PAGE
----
We had previously written about the drastic changes in the Kansas workers' compensation. The legislature, with the help of insurance carriers and the Chamber of Commerce, had changed the way permanent partial disability benefits were to be calculated. The new method, under the Sixth Edition of the AMA Guides to the Evaluation of Permanent Impairment, results in significantly reduced benefits to the injured worker and a much more narrow range that can be argued over. This has drastically reduced the ability to contest claims through the legal system with, at times, devastating effects on injured workers.
The previous method of calculating benefits, under the Fourth Edition, was much more fair and representative of the disability a work accident can cause. This at least created the impression that a fair trade-off was being provided since injured workers are not able to sue their employers under personal injury law for accidents caused by the employer's negligence. With such reduced disability benefits now being available under the new system and, in some cases, no benefits at all for even a new and distinct injury, the argument is that this trade-off no longer exists.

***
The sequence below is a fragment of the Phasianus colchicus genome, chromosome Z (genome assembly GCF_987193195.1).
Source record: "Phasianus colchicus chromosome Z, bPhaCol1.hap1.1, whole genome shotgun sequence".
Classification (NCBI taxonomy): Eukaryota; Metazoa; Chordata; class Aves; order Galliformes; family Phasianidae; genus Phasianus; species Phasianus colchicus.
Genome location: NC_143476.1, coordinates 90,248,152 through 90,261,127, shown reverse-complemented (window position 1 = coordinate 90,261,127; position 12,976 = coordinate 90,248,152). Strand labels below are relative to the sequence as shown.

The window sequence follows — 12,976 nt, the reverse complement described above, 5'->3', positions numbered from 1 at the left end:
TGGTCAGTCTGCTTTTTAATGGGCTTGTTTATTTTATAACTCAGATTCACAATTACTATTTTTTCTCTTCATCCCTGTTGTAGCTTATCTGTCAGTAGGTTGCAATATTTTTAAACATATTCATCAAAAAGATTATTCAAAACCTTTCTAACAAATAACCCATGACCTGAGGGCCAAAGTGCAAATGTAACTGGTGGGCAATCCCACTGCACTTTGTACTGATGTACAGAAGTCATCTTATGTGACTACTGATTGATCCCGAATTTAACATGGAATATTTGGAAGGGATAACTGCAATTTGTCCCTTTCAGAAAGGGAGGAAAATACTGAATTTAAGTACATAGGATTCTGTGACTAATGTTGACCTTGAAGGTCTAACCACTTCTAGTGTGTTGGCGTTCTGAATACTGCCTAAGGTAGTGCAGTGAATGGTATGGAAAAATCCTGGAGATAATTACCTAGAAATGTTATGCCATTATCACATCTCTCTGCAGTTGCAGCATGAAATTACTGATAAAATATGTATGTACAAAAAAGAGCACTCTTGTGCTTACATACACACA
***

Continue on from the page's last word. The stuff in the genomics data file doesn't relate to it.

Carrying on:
A claim has recently made its way through the workers' compensation system where the Board of Appeals has stated its belief that the Sixth Edition violates the Kansas Constitution. While the Board does not have the authority to strike down a law, this paves the way for the case to move up to the appellate court level. The hope is that the Kansas Supreme Court will transfer the matter directly up to the top to give a final and controlling ruling. If so, and if they agree that getting nothing for something violates the State Constitution, things could be changing in Kansas relatively soon.
What this means for people injured in Kansas currently is that they may want to wait on accepting any low-ball settlement offer that may be made in their claims. Changes could be coming soon that could significantly impact the benefits that will have to be paid. A little bit if justice may be right around the corner.